They have become a media sensation. Their trick is to show up at town-hall meetings and challenge congresspersons with crazy declarations and nonsensical questions. They compare Barack Obama to Adolf Hitler and health-care reform to Nazism.

Of course, many (if not all) white supremacists are displeased by this comparison. They find it deeply offensive that their beloved führer is repeatedly compared to a black man whose father was Kenyan, whose mother was white (meaning Obama entered the world by way of miscegenation), and whose closest advisers are Jewish. White supremacists most certainly hate this absurd association drawn by the teabaggers. But the people disturbing town-hall meetings and carrying pictures of Obama sporting a small mustache will not let go of the comparison. They need it, because it makes things clear to the world: Who is Obama? Obama is Hitler. "DIFFERENT COLOR, SAME OLD SHIT," screamed a sign held by an angry-looking teabagger. How could you not understand that?

The teabaggers make the comparison because they've suffered a shock, a shock that has no relief in sight, a shock that only seems to grow and grow and make the world evermore alien and inhospitable—the shock that America is now run by a black man. But another mechanism is at work in this comparison, a mechanism that is not on the minds of the GOP's fevered foot soldiers but is certainly on the minds of the party's intelligentsia. The comparison has its roots in a group of German economists who, after World War II, established the European and American strains of neoliberalism.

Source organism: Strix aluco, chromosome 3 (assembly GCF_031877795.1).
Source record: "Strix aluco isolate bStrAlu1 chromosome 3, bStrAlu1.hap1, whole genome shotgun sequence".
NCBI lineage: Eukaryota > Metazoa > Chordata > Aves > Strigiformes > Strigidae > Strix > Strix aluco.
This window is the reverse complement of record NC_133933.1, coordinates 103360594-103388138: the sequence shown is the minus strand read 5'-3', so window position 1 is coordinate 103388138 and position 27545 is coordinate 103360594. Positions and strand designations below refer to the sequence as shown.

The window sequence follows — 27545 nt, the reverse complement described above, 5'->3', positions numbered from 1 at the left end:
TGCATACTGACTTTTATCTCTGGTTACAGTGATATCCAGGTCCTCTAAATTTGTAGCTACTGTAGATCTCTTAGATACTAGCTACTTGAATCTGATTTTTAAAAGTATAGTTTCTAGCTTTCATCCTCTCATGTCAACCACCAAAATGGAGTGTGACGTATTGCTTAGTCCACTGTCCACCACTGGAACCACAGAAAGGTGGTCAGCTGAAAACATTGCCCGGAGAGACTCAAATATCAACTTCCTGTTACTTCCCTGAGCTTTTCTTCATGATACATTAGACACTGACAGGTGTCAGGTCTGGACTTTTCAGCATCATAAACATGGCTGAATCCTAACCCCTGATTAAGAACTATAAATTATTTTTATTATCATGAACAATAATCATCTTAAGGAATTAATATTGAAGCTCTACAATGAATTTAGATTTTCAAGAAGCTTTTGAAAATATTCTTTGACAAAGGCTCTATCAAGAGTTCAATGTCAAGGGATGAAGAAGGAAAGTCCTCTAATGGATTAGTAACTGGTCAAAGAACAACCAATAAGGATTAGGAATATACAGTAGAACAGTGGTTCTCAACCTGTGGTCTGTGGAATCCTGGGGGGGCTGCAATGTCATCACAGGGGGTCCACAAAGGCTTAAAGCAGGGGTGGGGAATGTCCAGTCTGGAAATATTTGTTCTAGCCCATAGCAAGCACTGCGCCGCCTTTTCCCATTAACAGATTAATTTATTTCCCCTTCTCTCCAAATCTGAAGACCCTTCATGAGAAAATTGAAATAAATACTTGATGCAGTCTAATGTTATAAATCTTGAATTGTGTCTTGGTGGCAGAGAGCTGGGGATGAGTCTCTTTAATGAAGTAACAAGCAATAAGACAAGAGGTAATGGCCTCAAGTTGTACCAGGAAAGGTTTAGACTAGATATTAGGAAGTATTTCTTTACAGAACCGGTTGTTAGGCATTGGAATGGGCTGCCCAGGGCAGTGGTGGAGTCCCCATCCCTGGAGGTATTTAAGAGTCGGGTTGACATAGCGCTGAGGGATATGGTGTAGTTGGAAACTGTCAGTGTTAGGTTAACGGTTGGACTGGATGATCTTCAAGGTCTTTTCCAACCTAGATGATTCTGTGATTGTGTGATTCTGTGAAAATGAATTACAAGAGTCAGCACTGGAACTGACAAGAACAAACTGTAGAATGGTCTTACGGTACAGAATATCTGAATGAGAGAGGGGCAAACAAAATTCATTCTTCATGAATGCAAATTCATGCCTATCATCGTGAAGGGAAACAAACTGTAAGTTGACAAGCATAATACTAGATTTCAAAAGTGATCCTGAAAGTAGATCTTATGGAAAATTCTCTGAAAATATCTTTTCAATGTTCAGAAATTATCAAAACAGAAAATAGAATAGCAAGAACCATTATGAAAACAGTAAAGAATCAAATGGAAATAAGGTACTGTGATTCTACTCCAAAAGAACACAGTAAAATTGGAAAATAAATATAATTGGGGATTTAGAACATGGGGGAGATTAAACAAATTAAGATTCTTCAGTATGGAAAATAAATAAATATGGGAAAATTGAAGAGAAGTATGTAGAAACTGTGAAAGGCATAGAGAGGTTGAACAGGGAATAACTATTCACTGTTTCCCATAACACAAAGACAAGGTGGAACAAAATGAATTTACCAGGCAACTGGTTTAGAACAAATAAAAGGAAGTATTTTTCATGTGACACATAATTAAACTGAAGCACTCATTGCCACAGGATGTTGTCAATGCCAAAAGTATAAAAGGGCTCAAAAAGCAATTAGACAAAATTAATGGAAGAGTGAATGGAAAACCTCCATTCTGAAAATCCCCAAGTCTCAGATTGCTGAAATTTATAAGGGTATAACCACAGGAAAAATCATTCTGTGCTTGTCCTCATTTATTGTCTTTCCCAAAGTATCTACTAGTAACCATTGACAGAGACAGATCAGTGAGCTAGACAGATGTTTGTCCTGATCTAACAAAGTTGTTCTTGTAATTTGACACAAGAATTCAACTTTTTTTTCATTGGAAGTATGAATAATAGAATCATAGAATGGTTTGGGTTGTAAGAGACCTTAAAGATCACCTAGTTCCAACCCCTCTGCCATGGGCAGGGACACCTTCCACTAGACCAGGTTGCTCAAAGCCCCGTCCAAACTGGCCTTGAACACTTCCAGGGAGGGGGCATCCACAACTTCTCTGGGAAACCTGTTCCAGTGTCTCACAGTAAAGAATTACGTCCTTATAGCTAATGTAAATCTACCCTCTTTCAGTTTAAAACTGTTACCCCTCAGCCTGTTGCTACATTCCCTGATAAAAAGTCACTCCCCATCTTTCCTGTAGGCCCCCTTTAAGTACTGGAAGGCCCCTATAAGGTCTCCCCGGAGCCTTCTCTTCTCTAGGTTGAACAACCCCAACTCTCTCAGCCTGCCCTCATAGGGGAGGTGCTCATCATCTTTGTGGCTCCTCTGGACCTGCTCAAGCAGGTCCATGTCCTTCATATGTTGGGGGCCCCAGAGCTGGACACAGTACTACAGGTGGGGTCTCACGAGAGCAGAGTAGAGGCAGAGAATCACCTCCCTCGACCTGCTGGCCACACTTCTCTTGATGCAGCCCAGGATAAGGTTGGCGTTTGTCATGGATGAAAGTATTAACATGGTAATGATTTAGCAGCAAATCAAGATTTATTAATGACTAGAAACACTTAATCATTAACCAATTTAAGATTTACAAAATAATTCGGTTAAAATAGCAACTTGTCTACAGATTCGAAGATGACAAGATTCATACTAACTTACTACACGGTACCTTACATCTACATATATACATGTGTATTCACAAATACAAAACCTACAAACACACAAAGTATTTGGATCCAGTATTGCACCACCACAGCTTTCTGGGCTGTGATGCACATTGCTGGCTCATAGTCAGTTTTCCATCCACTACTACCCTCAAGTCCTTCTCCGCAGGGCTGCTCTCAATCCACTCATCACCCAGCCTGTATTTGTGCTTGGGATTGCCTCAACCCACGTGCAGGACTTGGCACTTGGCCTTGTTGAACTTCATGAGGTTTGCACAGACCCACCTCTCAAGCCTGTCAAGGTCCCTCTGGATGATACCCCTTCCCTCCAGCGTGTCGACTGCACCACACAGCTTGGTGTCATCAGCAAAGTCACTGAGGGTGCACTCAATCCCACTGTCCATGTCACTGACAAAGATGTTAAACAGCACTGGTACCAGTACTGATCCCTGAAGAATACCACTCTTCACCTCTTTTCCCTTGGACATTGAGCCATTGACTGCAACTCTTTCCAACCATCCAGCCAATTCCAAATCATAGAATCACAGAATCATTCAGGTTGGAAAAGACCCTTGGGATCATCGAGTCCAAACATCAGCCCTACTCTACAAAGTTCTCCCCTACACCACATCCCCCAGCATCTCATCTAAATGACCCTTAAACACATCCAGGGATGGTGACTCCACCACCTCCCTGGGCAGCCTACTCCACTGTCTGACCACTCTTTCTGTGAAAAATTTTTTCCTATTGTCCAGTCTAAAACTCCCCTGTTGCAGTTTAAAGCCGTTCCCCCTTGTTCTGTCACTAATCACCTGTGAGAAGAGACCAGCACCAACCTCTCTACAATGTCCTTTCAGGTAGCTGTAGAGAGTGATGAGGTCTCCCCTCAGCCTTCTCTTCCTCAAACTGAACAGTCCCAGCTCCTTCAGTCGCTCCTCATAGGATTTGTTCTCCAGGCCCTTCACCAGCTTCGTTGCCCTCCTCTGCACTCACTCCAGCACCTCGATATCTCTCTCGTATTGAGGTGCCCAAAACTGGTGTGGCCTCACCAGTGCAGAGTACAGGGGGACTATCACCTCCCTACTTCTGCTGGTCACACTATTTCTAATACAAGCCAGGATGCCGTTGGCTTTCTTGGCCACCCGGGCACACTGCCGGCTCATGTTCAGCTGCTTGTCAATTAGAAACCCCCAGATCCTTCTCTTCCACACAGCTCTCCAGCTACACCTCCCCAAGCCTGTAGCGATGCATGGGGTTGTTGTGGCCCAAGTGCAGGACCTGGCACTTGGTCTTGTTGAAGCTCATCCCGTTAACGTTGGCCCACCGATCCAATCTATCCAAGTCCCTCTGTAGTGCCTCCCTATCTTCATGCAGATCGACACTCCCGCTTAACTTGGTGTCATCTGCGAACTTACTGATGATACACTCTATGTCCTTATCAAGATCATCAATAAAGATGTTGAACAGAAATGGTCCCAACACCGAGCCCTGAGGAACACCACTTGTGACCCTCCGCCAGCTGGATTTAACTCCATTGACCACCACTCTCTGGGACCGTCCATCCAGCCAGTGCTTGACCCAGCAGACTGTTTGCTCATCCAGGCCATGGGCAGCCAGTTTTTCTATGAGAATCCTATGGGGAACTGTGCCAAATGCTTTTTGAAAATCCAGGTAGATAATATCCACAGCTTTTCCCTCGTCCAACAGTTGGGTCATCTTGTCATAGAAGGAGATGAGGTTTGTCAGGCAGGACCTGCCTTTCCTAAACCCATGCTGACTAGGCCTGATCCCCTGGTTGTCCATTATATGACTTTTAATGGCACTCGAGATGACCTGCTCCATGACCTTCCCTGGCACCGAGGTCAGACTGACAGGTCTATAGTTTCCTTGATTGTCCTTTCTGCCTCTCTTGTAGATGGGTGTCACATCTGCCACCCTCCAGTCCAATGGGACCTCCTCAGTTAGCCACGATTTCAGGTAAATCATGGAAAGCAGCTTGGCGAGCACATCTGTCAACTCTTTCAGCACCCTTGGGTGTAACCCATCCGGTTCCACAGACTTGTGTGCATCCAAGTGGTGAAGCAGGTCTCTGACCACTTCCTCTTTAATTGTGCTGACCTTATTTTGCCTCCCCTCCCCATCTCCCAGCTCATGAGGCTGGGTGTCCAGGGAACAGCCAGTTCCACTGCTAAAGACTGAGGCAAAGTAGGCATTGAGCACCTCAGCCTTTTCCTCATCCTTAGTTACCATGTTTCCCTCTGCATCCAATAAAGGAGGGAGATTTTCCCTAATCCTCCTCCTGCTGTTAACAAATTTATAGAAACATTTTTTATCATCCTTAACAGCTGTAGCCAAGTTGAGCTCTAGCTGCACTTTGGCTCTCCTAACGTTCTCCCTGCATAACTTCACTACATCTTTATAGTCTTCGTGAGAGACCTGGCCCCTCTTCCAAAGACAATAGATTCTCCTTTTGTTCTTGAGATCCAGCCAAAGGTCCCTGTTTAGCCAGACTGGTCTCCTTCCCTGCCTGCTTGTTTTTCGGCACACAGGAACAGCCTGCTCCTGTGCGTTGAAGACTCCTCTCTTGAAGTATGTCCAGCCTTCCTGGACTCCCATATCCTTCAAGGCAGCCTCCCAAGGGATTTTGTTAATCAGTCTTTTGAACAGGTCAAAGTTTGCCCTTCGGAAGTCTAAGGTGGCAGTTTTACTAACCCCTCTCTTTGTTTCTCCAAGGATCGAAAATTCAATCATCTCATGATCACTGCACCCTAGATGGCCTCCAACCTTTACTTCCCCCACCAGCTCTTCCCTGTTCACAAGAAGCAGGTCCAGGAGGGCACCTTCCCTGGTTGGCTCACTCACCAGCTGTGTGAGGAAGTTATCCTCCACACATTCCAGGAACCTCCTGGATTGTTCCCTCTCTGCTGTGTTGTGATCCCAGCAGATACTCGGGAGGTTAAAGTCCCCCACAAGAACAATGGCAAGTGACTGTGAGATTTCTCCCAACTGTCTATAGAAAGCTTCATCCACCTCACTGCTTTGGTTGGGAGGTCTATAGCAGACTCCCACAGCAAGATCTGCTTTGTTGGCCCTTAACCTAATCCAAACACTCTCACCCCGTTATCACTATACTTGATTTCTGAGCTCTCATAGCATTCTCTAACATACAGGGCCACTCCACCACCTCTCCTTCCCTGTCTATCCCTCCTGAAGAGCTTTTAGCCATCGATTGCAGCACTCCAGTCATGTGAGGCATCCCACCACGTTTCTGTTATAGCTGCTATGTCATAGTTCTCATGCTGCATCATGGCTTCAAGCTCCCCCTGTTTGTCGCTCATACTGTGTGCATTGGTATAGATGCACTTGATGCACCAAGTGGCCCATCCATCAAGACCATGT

"[For the] people who inspired the programming of neo-liberal politics in Germany [in the 1940s], the experience of Nazism was at the very heart of their reflection," said the French philosopher Michel Foucault in a lecture he delivered on the morning of February 7, ­1979. "Nazism enabled them to define what I would call the field of adversity that they had to define and cross in order to reach their objective." What is this all about? How does this passage relate to the teabaggers? Let's begin with a definition and a short history of neoliberalism, and end with a quick look at the book that contains Foucault's lectures on the history of neoliberalism, The Birth of Biopolitics.

Neoliberalism is an economic program that places great importance on the mechanism of the market and its freedoms, its innovations, its dynamic and productive forces. The market is everything that the government is not: efficient, reliable, progressive. Any effort to control the market, to manage or direct its course, is seen as an act of madness. This way of thinking is called "neoliberalism" because it is a return to many of the principles of the physiocrats of 18th-century France (the logic of laissez-­faire) and the classical political economists in the UK (the logic of the invisible hand).